David Foster Wallace knew about Wittgenstein, Frege — and Ice T. Just republished by Little, Brown, Signifying Rappers, Wallace's 1989 slim, smart volume written with his Amherst College classmate and novelist Mark Costello, is a reminder of both just how infinitely curious Wallace was and how relevant rap has always been to American popular culture.
Wallace was, arguably, the broadest literary mind of Generation X: he could write a novel about tennis and marijuana (Infinite Jest) and, also, muse on the ethics of boiling crustaceans while they are still alive (in the titular essay of Consider the Lobster). Back in 1989, though, he was just a 26-year-old Harvard graduate student (one who had recently attempted suicide; he would tragically succeed in taking his own life in 2008) living on Houghton St.
Many people have roommates; few have roommates who are on the cusp of literary greatness. Wallace had lived with Costello at Amherst and now asked the Boston native to move in with him. In his new introduction to this volume, Costello — who has written a novel of his own, Big If — is alone worth reading. He writes of living with Wallace in Boston:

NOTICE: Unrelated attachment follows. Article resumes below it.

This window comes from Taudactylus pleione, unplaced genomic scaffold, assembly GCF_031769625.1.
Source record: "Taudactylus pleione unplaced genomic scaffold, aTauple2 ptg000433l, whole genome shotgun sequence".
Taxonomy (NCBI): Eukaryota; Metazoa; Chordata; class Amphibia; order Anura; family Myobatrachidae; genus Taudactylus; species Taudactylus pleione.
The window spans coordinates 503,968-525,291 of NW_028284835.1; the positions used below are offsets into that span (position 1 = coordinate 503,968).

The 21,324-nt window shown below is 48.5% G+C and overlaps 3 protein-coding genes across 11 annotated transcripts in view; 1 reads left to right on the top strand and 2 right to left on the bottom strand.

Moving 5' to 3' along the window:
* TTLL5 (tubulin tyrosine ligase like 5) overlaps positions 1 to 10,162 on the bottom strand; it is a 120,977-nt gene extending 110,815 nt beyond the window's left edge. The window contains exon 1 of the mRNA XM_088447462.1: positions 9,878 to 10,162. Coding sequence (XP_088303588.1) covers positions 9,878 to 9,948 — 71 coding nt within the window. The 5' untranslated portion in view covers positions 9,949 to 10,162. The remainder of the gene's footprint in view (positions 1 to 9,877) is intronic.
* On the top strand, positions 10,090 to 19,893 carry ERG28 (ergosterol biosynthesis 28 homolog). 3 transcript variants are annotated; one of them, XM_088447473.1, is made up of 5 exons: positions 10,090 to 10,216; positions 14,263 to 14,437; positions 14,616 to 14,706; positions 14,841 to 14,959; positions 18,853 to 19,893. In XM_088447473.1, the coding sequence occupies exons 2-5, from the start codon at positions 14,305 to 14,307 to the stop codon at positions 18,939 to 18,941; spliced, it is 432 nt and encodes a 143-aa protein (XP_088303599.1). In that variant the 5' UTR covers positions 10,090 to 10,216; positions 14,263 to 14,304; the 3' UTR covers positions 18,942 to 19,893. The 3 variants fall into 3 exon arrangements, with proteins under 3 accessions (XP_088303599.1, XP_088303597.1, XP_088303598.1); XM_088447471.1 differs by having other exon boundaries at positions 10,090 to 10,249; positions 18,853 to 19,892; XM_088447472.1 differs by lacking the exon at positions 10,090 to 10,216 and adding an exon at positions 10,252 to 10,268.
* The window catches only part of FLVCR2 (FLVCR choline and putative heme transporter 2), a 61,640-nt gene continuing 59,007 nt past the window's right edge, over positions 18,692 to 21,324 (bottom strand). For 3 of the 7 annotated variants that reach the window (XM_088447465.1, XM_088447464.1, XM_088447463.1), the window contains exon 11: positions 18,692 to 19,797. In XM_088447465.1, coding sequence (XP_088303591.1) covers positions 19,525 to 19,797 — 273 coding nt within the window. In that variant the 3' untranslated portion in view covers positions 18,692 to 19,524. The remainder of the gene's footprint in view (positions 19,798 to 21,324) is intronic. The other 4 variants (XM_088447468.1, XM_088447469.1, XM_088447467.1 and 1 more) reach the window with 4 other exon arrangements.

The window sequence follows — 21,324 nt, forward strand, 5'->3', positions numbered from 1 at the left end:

Dave was more of a bar man than a club man, but … I could often talk him into a music crawl through the town. In 1989, humanity lacked the great and hungry search tools of today, Google, Yahoo, YouTube, Bing. But on mild Friday nights in dense-packed urban areas, we did possess another life-enlarging search engine. It was called walking.
This was precisely the cultural moment when rap was becoming mainstream, spurred along by Tone Lōc and Bobby Brown, the latter a native of the black Roxbury section of Boston. A friend of Costello’s – “a lefty lawyer for the tugboat workers’ union – arrived to stay at the Houghton St. apartment, brining tapes (this was, remember, when people still listened to tapes) of Slick Rick, N.W.A. and Public Enemy. Rap was thus in the air. Shortly thereafter, Wallace went to New York to meet with an editor, and the idea for Signifying Rappers was born.